Instead of trying to cram the desktop metaphor onto a tiny screen, Windows Phone uses a series of large buttons labelled as “Live Tiles” that display particular information in a semi-live fashion. Some are more useful (and more lively) than others, but you can cut any of them out of the main start page and re-arrange them at will. The experience testing across a couple of handsets was slick and fast, helped no doubt by Microsoft mandating some reasonably hefty (for now) internal minimum specifications. Naturally in terms of available applications Windows Phone 7 is still dwarfed by the heavy hitters of Apple’s App Store and Google’s Android Marketplace (or even Nokia’s Ovi Store), and it’s rather game-centric so far, but most of the important application bases have been hit, and there’s certainly room to grow.

It’s not all sunshine and roses, and there’s still some very obvious signs that despite being labelled as Windows Phone 7, this is really a version one software, complete with the problems that version one of just about anything has. There’s no cut and paste. That’s apparently going to be rectified with a future software update, but it’s baffling that in the eight months in-between the announcement and the launch nobody thought to actually include such a basic function. There’s no tethering to use the phone as a mobile modem. Third party applications cannot multitask, which sometimes leads to lengthy re-loading times. There’s no ability to add extra memory, and the launch models ship with only 8GB or 16GB onboard, which is limiting. The Xbox Live integration isn’t really integration at all, as it loses too many of the social aspects of the gaming service along the way. You can view your own Avatar and Gamerscore, but not check out what your friends are doing on the main Xbox Live service, or co-ordinate games on the Xbox at all, at least yet. There are mobile games, and you can send invites to those – but only to your friends with Windows Phone 7, at least as far as I can see. There’s a lot that could be done with Xbox Live integration, but most of it is still to do.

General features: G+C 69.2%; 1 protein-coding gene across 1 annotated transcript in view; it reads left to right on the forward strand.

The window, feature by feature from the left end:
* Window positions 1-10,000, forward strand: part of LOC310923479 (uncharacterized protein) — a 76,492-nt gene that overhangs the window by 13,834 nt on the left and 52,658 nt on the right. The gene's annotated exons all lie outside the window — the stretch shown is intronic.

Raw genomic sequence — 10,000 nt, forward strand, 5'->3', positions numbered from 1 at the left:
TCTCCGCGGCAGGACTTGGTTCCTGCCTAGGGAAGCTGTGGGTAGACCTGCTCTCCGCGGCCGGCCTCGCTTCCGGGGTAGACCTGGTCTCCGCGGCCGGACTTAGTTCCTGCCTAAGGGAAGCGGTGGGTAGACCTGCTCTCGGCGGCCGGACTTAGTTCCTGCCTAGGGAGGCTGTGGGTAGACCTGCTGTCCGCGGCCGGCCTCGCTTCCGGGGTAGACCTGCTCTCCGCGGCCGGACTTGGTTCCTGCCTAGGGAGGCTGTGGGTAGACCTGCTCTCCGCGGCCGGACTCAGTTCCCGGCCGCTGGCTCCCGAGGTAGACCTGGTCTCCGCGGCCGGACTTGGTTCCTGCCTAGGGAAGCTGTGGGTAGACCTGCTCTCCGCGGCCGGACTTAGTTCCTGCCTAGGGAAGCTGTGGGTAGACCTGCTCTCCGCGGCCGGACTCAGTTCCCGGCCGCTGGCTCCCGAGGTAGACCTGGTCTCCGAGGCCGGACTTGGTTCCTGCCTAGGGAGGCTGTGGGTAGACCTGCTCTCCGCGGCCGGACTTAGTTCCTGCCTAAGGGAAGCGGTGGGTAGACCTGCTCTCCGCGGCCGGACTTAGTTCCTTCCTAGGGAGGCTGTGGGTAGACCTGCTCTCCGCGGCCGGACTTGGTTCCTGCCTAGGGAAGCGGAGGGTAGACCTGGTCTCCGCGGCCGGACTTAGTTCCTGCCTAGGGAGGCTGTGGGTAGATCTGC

There’s a lot of iPhone users out there. A lot of Android users, Blackberry users, Symbian users and even legacy Windows Mobile users, although the dumping of code means they’re free to jump to any platform they like – they’ll have to re-buy new apps anyway. Windows Mobile 7 does represent a good fresh start for Microsoft, and if you’re in the market for a smartphone, and not already heavily invested in iOS, Android, Blackberry or Symbian applications it’s worth consideration. Whether it’s too little and too late is a question that only time can answer, but I will say that I’m far more impressed with it overall, even given the bugs and omissions, than I ever expected to be.